Oddly enough, the Old Testament book of Joel hatches from an infestation of insects – more specifically, a swarm of locusts so efficiently devastating the countryside of Israel that famine and starvation are very real possibilities.
By Joel’s reckoning, the buzzing disaster swarms large in divine judgment upon the Lord’s sinful people, who eventually get their acts together and turn from their wicked ways. In response, God exterminates the locusts and gives the prophet Joel a message of hope that endures today to provide our Scripture lesson for Pentecost.
A little more background will help you understand why Joel’s cryptic words pack such a punch.
Back in the day, only a select few enjoy the privilege of speaking and understanding the Word of God. But in Joel’s predicted new age of the coming Messiah, God vows to reveal the divine self to all people. Joel specifically mentions abilities to speak in God’s sted, to dream big dreams, and to glimpse grand visions – all intended to ensure that everyone enjoys a deep sense of God’s loving presence and God’s eternal will for all Creation. In the coming Kingdom, Joel declares, all God’s people will be prophets – and priests and kings, because all will be anointed by the Spirit whom God pours out.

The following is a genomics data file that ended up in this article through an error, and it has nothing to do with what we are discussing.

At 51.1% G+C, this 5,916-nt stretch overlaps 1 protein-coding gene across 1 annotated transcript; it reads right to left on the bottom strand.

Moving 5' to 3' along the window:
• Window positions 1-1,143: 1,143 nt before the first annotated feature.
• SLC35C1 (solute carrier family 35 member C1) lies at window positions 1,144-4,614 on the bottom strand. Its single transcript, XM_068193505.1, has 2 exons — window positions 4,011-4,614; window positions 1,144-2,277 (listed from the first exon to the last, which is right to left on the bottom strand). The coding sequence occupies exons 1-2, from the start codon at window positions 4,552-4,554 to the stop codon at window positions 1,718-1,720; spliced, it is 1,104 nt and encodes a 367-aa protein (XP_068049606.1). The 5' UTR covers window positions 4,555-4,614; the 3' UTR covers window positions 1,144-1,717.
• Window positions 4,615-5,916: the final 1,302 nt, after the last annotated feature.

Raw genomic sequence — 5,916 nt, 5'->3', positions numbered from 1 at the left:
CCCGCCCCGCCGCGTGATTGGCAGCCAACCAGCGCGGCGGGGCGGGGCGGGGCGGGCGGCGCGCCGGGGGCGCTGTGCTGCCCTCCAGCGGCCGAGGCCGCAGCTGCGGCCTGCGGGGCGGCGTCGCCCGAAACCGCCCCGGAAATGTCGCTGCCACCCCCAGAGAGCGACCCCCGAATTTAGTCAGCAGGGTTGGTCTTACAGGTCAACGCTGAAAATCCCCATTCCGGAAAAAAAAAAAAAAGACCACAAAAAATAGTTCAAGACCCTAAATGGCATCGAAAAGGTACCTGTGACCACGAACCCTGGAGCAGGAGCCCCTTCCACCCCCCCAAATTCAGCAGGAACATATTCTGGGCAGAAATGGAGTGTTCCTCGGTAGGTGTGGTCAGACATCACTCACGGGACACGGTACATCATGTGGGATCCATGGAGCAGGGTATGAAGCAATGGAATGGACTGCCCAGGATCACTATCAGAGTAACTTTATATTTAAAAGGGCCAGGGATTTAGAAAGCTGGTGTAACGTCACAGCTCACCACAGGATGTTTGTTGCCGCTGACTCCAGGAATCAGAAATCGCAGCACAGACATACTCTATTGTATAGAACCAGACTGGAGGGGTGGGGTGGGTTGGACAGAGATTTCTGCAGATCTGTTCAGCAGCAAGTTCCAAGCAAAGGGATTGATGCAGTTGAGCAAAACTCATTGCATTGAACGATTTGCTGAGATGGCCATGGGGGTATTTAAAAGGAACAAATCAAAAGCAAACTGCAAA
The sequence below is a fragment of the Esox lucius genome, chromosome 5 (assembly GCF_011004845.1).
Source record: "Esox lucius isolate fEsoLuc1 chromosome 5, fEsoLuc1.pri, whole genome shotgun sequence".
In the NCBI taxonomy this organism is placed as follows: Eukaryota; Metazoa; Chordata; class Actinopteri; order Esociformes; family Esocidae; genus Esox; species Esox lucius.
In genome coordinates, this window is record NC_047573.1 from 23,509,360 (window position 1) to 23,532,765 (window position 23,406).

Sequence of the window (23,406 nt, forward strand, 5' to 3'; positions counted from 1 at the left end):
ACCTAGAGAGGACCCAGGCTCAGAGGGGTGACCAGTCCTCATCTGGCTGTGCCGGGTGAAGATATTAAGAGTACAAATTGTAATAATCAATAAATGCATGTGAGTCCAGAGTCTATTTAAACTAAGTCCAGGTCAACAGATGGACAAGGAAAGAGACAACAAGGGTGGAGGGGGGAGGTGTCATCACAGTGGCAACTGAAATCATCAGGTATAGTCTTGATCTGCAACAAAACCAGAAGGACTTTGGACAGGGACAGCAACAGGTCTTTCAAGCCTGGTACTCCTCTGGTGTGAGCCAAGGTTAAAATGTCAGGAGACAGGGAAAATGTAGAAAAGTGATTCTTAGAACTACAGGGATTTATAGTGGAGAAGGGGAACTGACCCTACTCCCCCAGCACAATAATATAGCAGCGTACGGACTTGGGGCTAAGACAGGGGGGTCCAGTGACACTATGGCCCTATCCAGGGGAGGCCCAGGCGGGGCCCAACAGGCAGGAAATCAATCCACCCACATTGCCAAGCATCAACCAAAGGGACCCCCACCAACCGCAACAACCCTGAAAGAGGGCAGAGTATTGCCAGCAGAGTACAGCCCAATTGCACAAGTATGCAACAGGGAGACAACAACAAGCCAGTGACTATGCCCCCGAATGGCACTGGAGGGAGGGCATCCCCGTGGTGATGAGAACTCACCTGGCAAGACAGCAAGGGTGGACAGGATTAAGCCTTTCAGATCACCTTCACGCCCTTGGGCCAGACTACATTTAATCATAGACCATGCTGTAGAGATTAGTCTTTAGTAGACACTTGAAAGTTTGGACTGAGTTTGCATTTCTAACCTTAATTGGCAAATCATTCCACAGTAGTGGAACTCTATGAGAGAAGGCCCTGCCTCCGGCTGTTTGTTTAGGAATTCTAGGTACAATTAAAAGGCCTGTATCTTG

The vast, sweeping story of God with us includes any number of instances when God pours out the Holy Spirit, but in Old Testament times, long were the odds of actually seeing that happen. If someone was an honest-to-goodness “messiah” figure – “anointed” with an extra measure of God’s Spirit, most everyone knew about it, because these blessed few were public figures. There was the king; there were the priests. There now and then were prophets, like Joel, recognized for quite likely having received a special anointing as bearers and deliverers of heaven’s messages.
But that was about it. Anointings to royal, priestly, or prophetic offices tended to be rare. Remember, Israel was no divine democracy but a theocracy in which God did the choosing of those deemed sufficiently important to receive a spiritual anointing and who would not – most often, not.
Then along comes Joel and his stunning message that points to a leveling of the playing field where God’s Holy Spirit is moving. She one day will come and fill just about everybody without distinction. The day is surely coming when there’d be no need to identify those few folks who had received a messiah-like anointing of God’s Spirit, because daily reality will find everybody among God’s people so spiritually blessed!